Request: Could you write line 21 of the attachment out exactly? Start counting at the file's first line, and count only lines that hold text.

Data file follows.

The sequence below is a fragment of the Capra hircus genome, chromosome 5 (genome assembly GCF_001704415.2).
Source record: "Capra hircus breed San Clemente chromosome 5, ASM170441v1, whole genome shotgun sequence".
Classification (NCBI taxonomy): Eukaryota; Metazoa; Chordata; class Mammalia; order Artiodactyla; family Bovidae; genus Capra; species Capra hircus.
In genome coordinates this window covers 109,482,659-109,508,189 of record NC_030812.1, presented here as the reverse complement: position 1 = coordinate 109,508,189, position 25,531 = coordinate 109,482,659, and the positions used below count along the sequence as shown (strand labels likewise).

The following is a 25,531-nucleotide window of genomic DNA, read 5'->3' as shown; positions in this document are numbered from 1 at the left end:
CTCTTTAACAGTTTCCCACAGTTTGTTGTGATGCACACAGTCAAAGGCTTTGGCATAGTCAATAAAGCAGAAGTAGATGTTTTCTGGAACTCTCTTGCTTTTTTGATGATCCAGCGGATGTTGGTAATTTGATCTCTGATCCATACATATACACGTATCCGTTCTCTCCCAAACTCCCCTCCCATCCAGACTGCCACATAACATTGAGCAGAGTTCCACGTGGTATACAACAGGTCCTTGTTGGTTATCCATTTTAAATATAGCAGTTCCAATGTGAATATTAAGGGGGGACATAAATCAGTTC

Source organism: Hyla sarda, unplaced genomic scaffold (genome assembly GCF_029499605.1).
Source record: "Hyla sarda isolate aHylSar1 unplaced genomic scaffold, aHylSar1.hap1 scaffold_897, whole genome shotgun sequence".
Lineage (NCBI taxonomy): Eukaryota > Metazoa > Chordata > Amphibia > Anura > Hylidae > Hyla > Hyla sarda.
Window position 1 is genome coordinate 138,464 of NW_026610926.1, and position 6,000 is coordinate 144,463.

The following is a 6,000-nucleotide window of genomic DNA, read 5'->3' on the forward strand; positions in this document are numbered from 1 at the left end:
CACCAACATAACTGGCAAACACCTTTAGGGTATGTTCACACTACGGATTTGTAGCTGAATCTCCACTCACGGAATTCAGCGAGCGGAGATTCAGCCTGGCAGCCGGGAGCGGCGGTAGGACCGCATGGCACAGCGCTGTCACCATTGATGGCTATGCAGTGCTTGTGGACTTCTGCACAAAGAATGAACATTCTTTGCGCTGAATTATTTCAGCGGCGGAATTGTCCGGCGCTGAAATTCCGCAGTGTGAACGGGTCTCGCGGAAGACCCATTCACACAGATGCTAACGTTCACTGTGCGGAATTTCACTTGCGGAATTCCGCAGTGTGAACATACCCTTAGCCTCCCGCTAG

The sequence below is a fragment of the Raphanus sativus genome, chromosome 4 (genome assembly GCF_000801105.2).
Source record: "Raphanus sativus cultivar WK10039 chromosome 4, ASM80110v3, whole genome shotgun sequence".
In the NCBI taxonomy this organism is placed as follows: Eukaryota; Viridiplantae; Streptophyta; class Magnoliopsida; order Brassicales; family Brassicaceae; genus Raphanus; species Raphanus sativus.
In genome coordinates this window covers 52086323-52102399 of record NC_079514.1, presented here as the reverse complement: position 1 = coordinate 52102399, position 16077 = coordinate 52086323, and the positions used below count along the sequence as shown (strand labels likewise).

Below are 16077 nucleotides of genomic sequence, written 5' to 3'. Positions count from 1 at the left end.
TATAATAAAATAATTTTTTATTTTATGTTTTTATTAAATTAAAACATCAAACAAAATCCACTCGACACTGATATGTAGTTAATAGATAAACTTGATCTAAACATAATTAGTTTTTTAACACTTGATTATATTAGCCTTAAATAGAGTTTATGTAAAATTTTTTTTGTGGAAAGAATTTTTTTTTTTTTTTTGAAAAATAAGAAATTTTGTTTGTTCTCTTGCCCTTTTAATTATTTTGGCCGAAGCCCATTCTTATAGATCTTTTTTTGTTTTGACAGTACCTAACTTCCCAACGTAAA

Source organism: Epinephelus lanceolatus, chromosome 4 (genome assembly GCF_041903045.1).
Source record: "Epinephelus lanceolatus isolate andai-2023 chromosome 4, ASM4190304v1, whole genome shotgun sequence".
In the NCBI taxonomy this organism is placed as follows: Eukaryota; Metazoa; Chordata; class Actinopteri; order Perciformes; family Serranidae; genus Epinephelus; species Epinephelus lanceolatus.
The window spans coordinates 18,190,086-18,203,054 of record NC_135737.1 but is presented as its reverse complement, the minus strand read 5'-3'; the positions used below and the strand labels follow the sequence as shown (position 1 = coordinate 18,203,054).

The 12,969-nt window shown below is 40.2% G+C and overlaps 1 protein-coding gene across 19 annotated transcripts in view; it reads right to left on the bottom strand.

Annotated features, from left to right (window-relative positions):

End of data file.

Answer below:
In the NCBI taxonomy this organism is placed as follows: Eukaryota; Metazoa; Chordata; class Actinopteri; order Perciformes; family Serranidae; genus Epinephelus; species Epinephelus lanceolatus.